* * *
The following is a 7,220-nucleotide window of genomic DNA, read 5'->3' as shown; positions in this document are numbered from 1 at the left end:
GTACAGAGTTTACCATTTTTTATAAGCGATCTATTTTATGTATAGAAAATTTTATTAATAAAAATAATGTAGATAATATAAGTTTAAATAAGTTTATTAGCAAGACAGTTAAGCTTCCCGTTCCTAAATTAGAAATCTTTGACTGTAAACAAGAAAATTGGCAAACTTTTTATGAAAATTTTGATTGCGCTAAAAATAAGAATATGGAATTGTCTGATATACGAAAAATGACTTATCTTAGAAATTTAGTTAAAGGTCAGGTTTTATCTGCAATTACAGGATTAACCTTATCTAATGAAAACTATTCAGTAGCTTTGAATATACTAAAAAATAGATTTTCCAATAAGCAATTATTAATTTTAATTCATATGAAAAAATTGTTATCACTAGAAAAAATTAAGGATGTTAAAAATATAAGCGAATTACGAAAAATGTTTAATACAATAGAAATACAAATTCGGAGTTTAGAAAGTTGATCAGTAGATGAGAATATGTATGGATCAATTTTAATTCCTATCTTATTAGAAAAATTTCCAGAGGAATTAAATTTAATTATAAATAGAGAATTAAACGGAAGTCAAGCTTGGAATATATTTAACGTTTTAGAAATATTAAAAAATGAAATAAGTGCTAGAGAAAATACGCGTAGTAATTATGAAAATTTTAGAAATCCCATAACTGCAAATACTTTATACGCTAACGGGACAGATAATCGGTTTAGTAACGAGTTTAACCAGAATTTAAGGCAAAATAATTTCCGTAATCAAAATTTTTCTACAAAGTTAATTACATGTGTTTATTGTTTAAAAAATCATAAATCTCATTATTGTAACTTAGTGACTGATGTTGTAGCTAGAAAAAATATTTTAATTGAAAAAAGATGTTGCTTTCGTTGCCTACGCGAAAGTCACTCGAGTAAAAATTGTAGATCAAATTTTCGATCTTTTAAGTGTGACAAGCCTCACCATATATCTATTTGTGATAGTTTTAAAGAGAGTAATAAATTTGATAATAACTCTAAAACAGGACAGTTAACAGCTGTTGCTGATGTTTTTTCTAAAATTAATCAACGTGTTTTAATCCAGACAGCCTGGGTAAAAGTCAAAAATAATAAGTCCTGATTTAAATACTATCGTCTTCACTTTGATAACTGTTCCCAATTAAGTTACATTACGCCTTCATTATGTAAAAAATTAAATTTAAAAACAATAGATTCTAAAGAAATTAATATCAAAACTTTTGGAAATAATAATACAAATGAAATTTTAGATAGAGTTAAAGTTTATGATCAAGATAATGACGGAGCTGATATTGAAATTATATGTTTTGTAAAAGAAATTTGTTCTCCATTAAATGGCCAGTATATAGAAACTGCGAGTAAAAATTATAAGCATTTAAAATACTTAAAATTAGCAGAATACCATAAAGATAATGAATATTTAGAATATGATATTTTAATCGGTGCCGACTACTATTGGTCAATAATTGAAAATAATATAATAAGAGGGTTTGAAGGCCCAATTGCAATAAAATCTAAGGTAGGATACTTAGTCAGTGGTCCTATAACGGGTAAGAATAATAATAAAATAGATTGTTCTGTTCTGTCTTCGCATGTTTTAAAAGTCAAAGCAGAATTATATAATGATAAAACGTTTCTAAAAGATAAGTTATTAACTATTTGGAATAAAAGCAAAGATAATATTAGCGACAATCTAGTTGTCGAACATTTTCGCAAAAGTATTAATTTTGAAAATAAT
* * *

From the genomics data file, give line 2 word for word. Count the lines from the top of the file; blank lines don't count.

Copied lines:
GTACAGAGTTTACCATTTTTTATAAGCGATCTATTTTATGTATAGAAAATTTTATTAATAAAAATAATGTAGATAATATAAGTTTAAATAAGTTTATTAGCAAGACAGTTAAGCTTCCCGTTCCTAAATTAGAAATCTTTGACTGTAAACAAGAAAATTGGCAAACTTTTTATGAAAATTTTGATTGCGCTAAAAATAAGAATATGGAATTGTCTGATATACGAAAAATGACTTATCTTAGAAATTTAGTTAAAGGTCAGGTTTTATCTGCAATTACAGGATTAACCTTATCTAATGAAAACTATTCAGTAGCTTTGAATATACTAAAAAATAGATTTTCCAATAAGCAATTATTAATTTTAATTCATATGAAAAAATTGTTATCACTAGAAAAAATTAAGGATGTTAAAAATATAAGCGAATTACGAAAAATGTTTAATACAATAGAAATACAAATTCGGAGTTTAGAAAGTTGATCAGTAGATGAGAATATGTATGGATCAATTTTAATTCCTATCTTATTAGAAAAATTTCCAGAGGAATTAAATTTAATTATAAATAGAGAATTAAACGGAAGTCAAGCTTGGAATATATTTAACGTTTTAGAAATATTAAAAAATGAAATAAGTGCTAGAGAAAATACGCGTAGTAATTATGAAAATTTTAGAAATCCCATAACTGCAAATACTTTATACGCTAACGGGACAGATAATCGGTTTAGTAACGAGTTTAACCAGAATTTAAGGCAAAATAATTTCCGTAATCAAAATTTTTCTACAAAGTTAATTACATGTGTTTATTGTTTAAAAAATCATAAATCTCATTATTGTAACTTAGTGACTGATGTTGTAGCTAGAAAAAATATTTTAATTGAAAAAAGATGTTGCTTTCGTTGCCTACGCGAAAGTCACTCGAGTAAAAATTGTAGATCAAATTTTCGATCTTTTAAGTGTGACAAGCCTCACCATATATCTATTTGTGATAGTTTTAAAGAGAGTAATAAATTTGATAATAACTCTAAAACAGGACAGTTAACAGCTGTTGCTGATGTTTTTTCTAAAATTAATCAACGTGTTTTAATCCAGACAGCCTGGGTAAAAGTCAAAAATAATAAGTCCTGATTTAAATACTATCGTCTTCACTTTGATAACTGTTCCCAATTAAGTTACATTACGCCTTCATTATGTAAAAAATTAAATTTAAAAACAATAGATTCTAAAGAAATTAATATCAAAACTTTTGGAAATAATAATACAAATGAAATTTTAGATAGAGTTAAAGTTTATGATCAAGATAATGACGGAGCTGATATTGAAATTATATGTTTTGTAAAAGAAATTTGTTCTCCATTAAATGGCCAGTATATAGAAACTGCGAGTAAAAATTATAAGCATTTAAAATACTTAAAATTAGCAGAATACCATAAAGATAATGAATATTTAGAATATGATATTTTAATCGGTGCCGACTACTATTGGTCAATAATTGAAAATAATATAATAAGAGGGTTTGAAGGCCCAATTGCAATAAAATCTAAGGTAGGATACTTAGTCAGTGGTCCTATAACGGGTAAGAATAATAATAAAATAGATTGTTCTGTTCTGTCTTCGCATGTTTTAAAAGTCAAAGCAGAATTATATAATGATAAAACGTTTCTAAAAGATAAGTTATTAACTATTTGGAATAAAAGCAAAGATAATATTAGCGACAATCTAGTTGTCGAACATTTTCGCAAAAGTATTAATTTTGAAAATAAT